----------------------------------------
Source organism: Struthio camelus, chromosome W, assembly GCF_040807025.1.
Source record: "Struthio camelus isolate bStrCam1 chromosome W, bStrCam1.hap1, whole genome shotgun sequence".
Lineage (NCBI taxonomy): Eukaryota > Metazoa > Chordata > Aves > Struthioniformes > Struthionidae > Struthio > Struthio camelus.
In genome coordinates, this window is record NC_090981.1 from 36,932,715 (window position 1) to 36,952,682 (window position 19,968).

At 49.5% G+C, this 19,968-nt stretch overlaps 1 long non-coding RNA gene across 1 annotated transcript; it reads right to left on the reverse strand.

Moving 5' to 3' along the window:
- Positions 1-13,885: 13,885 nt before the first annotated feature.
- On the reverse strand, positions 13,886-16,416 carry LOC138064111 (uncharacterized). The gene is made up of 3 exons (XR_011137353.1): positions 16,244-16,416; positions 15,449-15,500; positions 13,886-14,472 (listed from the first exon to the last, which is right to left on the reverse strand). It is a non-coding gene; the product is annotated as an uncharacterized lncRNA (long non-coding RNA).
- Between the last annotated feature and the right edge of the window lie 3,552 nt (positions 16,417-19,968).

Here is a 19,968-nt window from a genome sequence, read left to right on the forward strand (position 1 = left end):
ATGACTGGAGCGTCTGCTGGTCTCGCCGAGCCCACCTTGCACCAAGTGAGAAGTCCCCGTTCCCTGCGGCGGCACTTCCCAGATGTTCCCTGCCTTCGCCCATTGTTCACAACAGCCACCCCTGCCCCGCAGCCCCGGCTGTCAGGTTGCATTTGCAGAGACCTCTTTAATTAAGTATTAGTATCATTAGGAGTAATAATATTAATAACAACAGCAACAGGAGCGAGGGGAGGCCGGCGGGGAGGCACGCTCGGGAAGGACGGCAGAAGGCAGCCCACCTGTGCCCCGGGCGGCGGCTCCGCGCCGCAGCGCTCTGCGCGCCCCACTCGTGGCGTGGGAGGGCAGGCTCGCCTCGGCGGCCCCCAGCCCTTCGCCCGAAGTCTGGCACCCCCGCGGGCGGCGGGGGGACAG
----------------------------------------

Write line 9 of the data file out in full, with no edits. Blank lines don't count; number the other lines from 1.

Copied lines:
- Between the last annotated feature and the right edge of the window lie 3,552 nt (positions 16,417-19,968).